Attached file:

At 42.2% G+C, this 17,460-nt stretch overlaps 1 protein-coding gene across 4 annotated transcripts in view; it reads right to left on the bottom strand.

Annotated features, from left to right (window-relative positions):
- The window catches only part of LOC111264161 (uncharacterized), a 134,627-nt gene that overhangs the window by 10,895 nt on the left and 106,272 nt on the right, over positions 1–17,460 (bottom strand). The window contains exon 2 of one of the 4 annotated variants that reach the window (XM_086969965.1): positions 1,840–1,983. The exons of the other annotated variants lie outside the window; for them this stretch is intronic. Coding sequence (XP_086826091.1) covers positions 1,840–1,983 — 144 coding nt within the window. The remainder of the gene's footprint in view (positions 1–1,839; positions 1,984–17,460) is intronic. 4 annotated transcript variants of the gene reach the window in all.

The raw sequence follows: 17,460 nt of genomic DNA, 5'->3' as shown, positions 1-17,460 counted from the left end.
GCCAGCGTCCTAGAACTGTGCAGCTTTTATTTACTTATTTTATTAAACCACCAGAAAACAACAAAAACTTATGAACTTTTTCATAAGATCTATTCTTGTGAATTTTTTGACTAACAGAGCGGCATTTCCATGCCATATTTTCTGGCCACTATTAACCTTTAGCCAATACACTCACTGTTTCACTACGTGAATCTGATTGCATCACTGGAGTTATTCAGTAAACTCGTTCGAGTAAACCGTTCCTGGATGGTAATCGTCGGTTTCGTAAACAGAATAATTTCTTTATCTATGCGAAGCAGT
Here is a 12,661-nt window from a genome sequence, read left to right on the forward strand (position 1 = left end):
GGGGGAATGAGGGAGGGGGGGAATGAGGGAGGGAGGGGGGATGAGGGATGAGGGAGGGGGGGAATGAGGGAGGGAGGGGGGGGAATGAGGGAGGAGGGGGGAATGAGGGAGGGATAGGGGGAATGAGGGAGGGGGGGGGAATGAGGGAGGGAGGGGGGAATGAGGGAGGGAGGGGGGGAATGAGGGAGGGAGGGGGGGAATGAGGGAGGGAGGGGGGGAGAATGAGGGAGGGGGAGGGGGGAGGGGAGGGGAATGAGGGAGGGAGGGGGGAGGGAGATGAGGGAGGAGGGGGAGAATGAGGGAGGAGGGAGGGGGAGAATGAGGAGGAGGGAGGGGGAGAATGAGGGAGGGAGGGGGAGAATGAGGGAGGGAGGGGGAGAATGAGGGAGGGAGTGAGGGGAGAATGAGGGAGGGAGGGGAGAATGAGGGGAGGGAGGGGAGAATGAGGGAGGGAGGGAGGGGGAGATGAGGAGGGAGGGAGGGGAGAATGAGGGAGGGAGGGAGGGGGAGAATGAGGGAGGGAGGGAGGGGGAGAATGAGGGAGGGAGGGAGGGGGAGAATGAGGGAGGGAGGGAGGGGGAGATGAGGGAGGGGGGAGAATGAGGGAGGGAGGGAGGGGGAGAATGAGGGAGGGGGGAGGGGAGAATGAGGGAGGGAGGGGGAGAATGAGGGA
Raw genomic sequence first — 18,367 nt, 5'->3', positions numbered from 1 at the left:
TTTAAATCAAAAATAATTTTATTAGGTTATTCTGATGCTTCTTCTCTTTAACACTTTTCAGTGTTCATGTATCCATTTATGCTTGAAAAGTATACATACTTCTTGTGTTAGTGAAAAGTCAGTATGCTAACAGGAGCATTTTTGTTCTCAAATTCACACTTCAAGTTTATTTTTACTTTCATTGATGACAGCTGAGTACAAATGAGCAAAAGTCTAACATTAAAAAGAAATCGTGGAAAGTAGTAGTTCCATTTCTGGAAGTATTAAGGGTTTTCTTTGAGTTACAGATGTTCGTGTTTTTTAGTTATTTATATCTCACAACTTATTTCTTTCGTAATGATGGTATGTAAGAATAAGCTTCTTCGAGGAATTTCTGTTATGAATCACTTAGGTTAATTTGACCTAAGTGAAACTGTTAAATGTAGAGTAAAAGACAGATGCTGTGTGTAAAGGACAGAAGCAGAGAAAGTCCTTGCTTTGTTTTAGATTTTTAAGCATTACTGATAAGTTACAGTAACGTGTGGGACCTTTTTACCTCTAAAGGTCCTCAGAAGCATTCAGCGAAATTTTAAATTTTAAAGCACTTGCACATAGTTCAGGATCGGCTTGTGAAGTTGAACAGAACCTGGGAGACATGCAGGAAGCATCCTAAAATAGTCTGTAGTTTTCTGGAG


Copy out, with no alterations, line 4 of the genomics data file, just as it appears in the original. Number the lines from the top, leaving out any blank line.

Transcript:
The raw sequence follows: 17,460 nt of genomic DNA, 5'->3' as shown, positions 1-17,460 counted from the left end.